When it comes to the best application method for aloe vera on your face, this really depends on personal preference and the specific needs of your skin. One way to use aloe vera includes sourcing it directly from the plant itself. If you have an aloe vera plant at home, you can cut open a leaf and extract the gel directly from the plant. Apply the gel directly to your face as a moisturizer or soothing treatment. This method ensures you’re using pure, natural aloe vera without any added ingredients or preservatives.

Many skincare companies today produce aloe vera gel products specifically formulated for topical use. These products can include moisturizers, serums, masks, and cleansers. Be aware that they often contain additional ingredients such as preservatives, thickeners, or other beneficial compounds. Look for products that contain high concentrations of aloe vera gel and minimal additives.

You can also creating your own aloe products by mixing aloe vera gel with other natural ingredients, such as honey, coconut oil, or essential oils. DIY recipes allow you to customize the formula to suit your skin type and address specific concerns.  Always make sure to patch-test products to ensure you do not have a sensitivity. 

Who shouldn’t use Aloe Vera?

While aloe vera is generally safe for most people, some people may be allergic. If you have a known allergy to plants in the Liliaceae family (such as onions, garlic, or tulips), you may also be allergic to aloe vera. This is why performing a patch test before using aloe vera on your skin is important, especially if you have sensitive skin or a history of allergies. 

Even if you’re not allergic to aloe vera, it’s possible to experience skin irritation or sensitivity from its use. If you have very sensitive skin or any existing skin conditions, such as eczema or psoriasis, it’s a good idea to consult with a dermatologist before using aloe vera. 

For women who are pregnant or breastfeeding, the topical application of aloe vera gel is unlikely to pose a risk. However, oral use of aloe is not recommended in pregnant women due to a theoretical risk of stimulating uterine contractions. Oral aloe is also not recommended during breastfeeding as this has been known to cause gastrointestinal upset in nursing infants. In general, it is always best to err on the side of caution and consult with a healthcare professional before using it.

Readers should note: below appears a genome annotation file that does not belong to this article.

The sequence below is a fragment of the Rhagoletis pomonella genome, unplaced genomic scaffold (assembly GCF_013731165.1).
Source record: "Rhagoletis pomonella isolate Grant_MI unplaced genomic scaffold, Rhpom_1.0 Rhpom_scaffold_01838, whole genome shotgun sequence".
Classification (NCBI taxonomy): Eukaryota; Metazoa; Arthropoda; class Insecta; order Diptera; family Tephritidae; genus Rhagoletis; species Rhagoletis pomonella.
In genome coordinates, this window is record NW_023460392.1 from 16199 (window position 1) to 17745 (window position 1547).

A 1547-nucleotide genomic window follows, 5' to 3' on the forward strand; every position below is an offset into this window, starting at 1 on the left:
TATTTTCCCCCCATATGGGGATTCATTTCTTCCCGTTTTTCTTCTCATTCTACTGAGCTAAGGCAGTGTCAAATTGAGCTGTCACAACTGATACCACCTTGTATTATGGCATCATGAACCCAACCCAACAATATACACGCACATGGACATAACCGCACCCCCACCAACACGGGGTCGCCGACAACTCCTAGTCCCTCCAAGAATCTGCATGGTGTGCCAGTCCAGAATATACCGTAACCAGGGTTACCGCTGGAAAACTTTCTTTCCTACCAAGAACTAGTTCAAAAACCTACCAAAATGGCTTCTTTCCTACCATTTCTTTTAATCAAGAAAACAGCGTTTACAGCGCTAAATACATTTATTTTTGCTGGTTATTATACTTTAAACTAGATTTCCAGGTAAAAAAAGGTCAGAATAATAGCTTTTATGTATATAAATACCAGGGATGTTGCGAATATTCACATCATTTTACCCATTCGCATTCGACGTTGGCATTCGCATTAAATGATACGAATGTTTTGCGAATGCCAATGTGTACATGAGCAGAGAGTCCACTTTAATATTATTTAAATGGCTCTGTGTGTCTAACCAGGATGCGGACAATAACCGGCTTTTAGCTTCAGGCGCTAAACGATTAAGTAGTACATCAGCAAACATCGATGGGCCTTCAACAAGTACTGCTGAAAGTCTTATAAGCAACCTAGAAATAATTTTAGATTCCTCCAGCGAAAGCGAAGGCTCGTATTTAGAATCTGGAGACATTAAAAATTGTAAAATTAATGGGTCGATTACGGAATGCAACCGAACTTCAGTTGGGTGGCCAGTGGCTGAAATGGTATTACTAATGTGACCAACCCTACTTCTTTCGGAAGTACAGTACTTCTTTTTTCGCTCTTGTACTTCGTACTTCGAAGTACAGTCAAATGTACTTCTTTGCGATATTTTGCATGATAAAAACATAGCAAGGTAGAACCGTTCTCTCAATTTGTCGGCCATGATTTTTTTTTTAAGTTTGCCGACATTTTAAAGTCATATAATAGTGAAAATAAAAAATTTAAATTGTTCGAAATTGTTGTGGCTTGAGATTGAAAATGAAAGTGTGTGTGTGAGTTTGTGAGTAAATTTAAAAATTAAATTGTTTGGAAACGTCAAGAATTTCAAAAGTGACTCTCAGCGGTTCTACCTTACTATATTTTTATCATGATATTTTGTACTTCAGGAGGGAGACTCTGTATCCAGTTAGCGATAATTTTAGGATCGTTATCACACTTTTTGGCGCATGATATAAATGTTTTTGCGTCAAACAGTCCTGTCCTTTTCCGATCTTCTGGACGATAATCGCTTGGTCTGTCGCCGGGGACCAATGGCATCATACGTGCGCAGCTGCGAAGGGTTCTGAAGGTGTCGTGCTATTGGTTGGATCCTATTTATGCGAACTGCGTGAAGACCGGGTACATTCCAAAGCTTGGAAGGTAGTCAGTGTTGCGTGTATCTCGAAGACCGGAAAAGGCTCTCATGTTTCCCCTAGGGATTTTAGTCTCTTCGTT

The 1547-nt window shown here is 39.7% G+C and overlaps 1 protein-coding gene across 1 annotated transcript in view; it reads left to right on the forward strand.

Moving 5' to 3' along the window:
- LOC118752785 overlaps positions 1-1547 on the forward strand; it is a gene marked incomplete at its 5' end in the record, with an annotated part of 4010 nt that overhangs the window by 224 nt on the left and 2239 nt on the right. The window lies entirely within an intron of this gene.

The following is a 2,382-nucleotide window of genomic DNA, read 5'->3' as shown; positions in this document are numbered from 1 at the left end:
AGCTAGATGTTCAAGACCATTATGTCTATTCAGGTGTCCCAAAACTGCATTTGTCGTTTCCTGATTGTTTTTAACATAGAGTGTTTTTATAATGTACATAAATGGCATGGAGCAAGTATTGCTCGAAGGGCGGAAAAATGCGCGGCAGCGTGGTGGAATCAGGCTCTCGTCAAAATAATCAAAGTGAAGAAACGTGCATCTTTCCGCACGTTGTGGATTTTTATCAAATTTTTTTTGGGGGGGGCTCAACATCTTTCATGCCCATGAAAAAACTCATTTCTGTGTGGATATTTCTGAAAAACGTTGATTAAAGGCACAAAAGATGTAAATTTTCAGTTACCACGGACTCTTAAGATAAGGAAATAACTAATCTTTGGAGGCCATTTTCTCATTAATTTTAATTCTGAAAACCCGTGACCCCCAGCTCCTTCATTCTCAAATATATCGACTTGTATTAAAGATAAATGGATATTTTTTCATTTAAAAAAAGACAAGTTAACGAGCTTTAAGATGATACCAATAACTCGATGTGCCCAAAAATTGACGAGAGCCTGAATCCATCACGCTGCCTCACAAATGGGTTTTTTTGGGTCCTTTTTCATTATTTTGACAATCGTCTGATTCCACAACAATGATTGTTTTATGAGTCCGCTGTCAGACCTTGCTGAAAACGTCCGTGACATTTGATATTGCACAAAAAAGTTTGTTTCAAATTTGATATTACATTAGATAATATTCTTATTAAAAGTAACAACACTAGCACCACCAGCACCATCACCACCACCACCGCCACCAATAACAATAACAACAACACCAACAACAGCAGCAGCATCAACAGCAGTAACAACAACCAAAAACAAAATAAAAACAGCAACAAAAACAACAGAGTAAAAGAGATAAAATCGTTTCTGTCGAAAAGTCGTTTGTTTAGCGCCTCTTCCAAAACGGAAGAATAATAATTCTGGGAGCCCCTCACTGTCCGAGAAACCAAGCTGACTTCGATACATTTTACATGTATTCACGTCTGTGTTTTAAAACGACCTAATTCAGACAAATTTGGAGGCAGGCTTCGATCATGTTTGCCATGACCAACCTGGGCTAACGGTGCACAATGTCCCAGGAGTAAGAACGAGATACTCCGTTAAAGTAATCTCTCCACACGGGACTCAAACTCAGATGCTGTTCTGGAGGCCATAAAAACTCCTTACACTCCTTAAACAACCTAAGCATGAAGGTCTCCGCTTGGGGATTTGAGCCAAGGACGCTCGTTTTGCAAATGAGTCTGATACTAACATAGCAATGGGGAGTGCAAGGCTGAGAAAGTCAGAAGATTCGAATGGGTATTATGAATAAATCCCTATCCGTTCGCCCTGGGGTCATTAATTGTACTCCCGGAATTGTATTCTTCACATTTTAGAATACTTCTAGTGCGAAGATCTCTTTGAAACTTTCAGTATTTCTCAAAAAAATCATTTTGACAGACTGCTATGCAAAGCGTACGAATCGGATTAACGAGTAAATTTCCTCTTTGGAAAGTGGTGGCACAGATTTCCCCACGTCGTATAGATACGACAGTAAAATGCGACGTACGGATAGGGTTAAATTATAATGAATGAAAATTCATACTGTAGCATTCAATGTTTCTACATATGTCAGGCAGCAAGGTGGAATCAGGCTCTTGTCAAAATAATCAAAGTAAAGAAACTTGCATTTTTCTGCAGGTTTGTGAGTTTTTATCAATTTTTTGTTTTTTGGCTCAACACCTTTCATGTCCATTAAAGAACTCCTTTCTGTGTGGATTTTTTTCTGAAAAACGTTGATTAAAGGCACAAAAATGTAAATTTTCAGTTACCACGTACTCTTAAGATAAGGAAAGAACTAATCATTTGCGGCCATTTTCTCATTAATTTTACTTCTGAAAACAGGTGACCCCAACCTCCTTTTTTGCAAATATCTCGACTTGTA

There are also some interactions with other medications. Concomitant use of aloe vera with topical steroids may cause increased absorption of the steroid cream. Oral use can lower potassium levels, so should not be used with digoxin, digitoxin, or furosemide and should be used with caution in patients using insulin or oral hypoglycemics.

How does this Aloe Vera compare to other ingredients?  

Aloe vera is a popular ingredient in skincare due to its hydrating, cooling, and soothing properties. While it is effective for many people, other ingredients can serve similar purposes. Hyaluronic acid is a humectant that attracts and retains moisture in the skin, helping keep it hydrated and plump. It is often used in moisturizers and serums to provide and maintain hydration.  

Niacinamide, or vitamin B3, is very popular in skincare. It promotes a healthy skin barrier by reducing moisture loss and dehydration and helps to calm skin with its anti-inflammatory properties. It helps with oil control and can also help with acne 

Cucumber extract is another ingredient known for its cooling and soothing properties, making it a popular ingredient in skincare products designed to calm irritated or inflamed skin. It also has hydrating benefits and can help to reduce puffiness and dark circles around the eyes. Calendula extract is derived from the marigold flower and is known for its anti-inflammatory and healing properties. It can help to soothe redness, irritation, and minor skin wounds, making it suitable for sensitive or damaged skin. Chamomile extract is another ingredient that has anti-inflammatory and antioxidant properties, making it beneficial for soothing sensitive or irritated skin. It can help to reduce redness and inflammation and promote overall skin health. Additionally, oat extract is rich in antioxidants and has anti-inflammatory properties, making it ideal for calming and soothing irritated or itchy skin. It can also help to improve skin barrier function and retain moisture.